Ahmadinejad’s win reflected above all the political bankruptcy of the so-called reformists led by former president Mohammed Khatami, who came to power in 1997. Khatami promised to improve living standards and establish basic democratic rights, but did neither. He responded to every significant movement of workers and students by immediately closing ranks with the conservative hand-liners to crack down on dissent. At the same time he sought to open up the Iranian economy to foreign investors and, to that end, improve relations with Europe and the US, even as Washington invaded neighbouring Afghanistan and Iraq and threatened military intervention against Iran itself.
While Ahmadinejad capitalised on popular disgust towards the “reformers,” he has no solution to the social and economic catastrophe confronting millions of Iranians. Despite its large reserves of oil and gas and the current high price of oil, the Iranian economy is suffering from high inflation, a lack of investment and decrepit infrastructure. According to an estimate by the National Iranian Oil Company, the oil industry desperately needs $70 billion over the next 10 years to modernise the country’s dilapidated infrastructure.
UN economic sanctions on Iran will intensify the country’s deep social crisis. The population is very young—nearly 50 percent is under the age of 20 and 70 percent is under 30. The official unemployment rate is 16 percent, but other estimates put the figure twice as high. Only half of the one million new job-seekers entering the market each year find work. According to a government study in 2004, joblessness among 15- to 29-year-olds was set to skyrocket to 52 percent in less than two years.
The fact that the Iranian ruling class is compelled to rely on Ahmadinejad is a sign of the political impasse that it has reached. Unable to address the needs and aspirations of the Iranian masses, it is forced to turn to a populist demagogue to whip up anti-Semitism and chauvinism to divert attention from the government’s failure to solve the social crisis at home and its manoeuvring with imperialism abroad. The climate of national emergency will undoubtedly be exploited to further wind back what limited democratic rights exist in Iran and crack down on dissidents, including various minorities.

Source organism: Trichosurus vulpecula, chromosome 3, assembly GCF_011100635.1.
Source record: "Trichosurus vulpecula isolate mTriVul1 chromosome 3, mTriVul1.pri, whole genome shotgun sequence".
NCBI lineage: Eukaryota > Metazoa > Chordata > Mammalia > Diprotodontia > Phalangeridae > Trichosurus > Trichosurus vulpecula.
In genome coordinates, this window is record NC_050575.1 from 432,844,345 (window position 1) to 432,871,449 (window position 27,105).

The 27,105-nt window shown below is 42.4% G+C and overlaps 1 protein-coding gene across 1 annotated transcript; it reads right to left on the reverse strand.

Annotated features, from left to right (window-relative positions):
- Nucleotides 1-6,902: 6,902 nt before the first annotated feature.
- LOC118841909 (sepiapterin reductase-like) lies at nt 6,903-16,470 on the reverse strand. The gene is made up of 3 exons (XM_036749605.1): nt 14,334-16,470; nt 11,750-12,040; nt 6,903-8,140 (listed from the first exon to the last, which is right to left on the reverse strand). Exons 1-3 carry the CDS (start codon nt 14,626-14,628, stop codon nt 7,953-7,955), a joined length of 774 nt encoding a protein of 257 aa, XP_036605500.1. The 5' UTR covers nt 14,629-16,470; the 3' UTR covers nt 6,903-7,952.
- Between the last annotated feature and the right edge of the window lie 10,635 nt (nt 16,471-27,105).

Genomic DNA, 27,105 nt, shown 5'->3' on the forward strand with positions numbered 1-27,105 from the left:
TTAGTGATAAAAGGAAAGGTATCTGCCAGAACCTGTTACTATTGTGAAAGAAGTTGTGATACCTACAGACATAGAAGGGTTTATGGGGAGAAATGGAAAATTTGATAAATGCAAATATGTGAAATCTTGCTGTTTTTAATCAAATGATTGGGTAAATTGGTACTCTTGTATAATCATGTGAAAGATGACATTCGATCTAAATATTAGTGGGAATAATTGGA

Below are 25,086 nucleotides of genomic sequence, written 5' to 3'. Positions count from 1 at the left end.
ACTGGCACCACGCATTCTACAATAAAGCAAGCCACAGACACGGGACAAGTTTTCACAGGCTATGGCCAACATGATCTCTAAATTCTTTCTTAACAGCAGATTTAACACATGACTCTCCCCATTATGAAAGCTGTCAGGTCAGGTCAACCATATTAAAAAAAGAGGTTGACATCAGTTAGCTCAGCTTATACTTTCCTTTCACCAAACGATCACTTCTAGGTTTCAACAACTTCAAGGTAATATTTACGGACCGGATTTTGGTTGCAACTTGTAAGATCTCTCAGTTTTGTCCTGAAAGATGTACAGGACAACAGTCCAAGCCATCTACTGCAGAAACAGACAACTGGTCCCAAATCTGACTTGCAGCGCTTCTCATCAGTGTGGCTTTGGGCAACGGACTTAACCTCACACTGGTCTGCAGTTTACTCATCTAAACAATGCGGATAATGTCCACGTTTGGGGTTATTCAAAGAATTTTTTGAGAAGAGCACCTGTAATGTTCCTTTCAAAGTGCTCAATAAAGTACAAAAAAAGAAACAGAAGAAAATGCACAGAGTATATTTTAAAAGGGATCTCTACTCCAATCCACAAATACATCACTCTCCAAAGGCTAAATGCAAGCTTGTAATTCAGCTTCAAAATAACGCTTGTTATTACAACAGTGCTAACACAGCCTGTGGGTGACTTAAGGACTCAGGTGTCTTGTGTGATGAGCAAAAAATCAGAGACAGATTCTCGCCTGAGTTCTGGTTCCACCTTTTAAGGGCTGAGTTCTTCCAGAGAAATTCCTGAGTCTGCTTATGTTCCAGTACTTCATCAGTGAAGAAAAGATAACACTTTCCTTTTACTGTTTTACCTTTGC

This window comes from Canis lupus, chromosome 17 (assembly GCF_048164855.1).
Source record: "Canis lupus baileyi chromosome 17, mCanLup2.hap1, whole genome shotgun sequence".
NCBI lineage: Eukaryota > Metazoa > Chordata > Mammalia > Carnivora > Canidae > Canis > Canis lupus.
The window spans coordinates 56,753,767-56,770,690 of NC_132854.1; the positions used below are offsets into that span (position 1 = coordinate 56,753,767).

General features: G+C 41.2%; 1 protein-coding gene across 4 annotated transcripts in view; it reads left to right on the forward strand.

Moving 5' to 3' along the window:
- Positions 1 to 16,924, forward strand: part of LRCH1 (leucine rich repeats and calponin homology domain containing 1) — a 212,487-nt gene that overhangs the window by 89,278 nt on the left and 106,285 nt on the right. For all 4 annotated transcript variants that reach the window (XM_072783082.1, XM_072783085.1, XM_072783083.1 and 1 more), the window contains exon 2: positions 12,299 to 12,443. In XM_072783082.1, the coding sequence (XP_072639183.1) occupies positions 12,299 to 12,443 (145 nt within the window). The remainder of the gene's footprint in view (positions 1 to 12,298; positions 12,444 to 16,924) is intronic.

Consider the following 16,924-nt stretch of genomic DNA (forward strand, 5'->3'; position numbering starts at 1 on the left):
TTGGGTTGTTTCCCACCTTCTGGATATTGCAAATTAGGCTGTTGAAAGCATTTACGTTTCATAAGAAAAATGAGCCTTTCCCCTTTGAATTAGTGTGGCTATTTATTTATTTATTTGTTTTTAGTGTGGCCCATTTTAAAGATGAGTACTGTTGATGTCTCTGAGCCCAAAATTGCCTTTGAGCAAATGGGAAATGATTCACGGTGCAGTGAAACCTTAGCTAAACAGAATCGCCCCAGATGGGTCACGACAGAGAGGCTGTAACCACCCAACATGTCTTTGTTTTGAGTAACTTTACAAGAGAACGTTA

As the confrontation with US imperialism and its allies deepens, the regime in Tehran may well decide that it has no alternative but to embark on the course of developing, testing and stockpiling nuclear weapons. There is no doubting the very real dangers posed by the Bush administration, which has enunciated and aggressively acted upon its doctrine of preventive war with reckless indifference to the consequences and contempt for international law. While insisting Tehran restrict its nuclear activities, the US is openly flouting the Nuclear Non-Proliferation Treaty by developing a new generation of “bunker-buster” nuclear weapons that are aimed precisely at the type of protected underground facilities that exist in Iran.
The working class, however, cannot give any support to the building of an Iranian nuclear weapon, which would inevitably be justified through a frenzied nationalist campaign to defend the Iranian state and the so-called Islamic revolution. The threat of nuclear war is not an answer to imperialist aggression, but a recipe for a nuclear holocaust in the Middle East and beyond. The only realistic alternative to the predatory policies of imperialism and the danger of nuclear war is the program of revolutionary class struggle.
What is required is the construction of a broad, politically independent movement of the international working class that tackles the root cause of war and social inequality: capitalism and the outmoded nation state system. In opposition to all forms of nationalism, racism and chauvinism, workers must unite their struggles to reconstruct the economic system on socialist lines to meet the social needs of humanity as a whole, rather than the profits of a tiny handful. That is the program advocated by the World Socialist Web Site and the International Committee of the Fourth International and fought for by its sections around the world.